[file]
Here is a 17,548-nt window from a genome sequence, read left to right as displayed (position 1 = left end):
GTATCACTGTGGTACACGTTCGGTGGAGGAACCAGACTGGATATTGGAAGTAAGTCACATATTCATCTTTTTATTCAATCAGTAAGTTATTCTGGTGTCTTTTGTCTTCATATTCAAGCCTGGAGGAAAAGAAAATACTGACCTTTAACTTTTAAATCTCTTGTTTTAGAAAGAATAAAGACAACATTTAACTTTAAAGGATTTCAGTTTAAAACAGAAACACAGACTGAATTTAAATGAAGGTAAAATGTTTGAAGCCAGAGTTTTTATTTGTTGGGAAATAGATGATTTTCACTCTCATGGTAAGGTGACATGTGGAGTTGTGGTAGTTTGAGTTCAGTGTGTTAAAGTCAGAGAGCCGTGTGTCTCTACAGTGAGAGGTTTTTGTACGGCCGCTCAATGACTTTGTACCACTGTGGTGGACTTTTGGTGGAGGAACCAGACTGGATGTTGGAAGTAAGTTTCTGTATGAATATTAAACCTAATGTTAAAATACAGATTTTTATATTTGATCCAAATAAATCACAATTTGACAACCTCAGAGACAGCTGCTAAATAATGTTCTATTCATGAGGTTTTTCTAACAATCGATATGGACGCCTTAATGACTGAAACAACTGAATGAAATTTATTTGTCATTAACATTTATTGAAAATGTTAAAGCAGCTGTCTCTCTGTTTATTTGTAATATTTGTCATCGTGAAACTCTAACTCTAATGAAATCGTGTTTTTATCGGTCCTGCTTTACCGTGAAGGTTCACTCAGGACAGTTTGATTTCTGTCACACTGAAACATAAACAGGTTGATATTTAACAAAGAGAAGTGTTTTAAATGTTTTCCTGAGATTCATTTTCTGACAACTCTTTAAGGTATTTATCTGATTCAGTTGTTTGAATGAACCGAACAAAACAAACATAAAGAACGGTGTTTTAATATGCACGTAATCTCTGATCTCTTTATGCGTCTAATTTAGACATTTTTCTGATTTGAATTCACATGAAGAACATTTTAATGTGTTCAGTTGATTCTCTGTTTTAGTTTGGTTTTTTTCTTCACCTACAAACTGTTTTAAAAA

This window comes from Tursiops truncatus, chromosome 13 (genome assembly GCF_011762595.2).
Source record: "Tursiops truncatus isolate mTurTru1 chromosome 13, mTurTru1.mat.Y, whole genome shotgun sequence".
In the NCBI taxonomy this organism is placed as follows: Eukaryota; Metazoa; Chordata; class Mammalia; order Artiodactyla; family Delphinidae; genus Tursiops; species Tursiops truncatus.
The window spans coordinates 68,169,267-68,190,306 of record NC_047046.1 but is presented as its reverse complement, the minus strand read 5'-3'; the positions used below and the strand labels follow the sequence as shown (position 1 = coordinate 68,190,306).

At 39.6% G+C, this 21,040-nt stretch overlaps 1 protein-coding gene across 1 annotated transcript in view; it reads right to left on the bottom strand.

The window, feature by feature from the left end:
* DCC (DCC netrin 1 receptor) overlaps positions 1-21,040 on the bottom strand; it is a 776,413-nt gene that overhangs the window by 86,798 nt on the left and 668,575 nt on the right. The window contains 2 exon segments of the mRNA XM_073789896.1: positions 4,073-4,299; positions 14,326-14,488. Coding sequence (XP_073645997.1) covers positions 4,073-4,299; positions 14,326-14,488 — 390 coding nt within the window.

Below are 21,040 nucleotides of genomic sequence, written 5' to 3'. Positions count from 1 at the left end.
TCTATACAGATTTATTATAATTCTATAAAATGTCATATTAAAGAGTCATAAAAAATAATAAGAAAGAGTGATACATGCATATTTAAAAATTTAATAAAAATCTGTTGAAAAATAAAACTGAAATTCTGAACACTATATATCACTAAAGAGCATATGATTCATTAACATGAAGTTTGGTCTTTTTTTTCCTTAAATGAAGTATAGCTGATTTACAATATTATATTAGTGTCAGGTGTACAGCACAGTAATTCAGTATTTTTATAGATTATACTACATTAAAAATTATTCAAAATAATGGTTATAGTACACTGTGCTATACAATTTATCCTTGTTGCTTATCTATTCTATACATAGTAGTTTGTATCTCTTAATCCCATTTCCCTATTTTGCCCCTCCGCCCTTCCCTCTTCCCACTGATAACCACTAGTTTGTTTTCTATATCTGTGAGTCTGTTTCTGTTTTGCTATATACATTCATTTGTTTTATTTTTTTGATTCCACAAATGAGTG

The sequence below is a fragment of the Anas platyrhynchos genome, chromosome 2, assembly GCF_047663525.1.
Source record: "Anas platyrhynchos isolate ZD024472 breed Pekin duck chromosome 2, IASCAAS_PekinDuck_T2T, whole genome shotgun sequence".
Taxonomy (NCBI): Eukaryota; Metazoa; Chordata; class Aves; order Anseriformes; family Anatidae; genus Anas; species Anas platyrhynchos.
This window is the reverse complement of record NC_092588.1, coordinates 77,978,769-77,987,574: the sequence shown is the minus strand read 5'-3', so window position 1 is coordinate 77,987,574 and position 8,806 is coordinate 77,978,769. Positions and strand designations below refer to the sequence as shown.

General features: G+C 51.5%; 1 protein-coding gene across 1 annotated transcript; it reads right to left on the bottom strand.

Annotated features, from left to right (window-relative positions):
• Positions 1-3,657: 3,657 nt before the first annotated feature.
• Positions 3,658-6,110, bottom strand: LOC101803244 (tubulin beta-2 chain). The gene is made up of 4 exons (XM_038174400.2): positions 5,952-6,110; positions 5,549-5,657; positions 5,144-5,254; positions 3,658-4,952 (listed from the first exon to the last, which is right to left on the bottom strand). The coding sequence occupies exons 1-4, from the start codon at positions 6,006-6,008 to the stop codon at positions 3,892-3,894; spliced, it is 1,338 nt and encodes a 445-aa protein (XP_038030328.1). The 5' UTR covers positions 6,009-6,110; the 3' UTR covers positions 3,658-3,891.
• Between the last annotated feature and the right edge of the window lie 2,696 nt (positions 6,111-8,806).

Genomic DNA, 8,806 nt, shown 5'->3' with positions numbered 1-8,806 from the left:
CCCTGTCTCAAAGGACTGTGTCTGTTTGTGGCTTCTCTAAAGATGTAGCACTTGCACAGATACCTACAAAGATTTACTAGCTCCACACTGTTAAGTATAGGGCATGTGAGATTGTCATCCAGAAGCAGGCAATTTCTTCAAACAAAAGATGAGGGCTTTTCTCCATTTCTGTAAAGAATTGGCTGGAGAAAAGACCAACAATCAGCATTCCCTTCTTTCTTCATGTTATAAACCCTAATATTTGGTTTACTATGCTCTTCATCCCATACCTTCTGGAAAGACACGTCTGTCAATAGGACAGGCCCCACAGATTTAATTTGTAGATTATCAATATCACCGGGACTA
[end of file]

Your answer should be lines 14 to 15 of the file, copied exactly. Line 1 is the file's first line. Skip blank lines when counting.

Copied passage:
Taxonomy (NCBI): Eukaryota; Metazoa; Chordata; class Aves; order Anseriformes; family Anatidae; genus Anas; species Anas platyrhynchos.
This window is the reverse complement of record NC_092588.1, coordinates 77,978,769-77,987,574: the sequence shown is the minus strand read 5'-3', so window position 1 is coordinate 77,987,574 and position 8,806 is coordinate 77,978,769. Positions and strand designations below refer to the sequence as shown.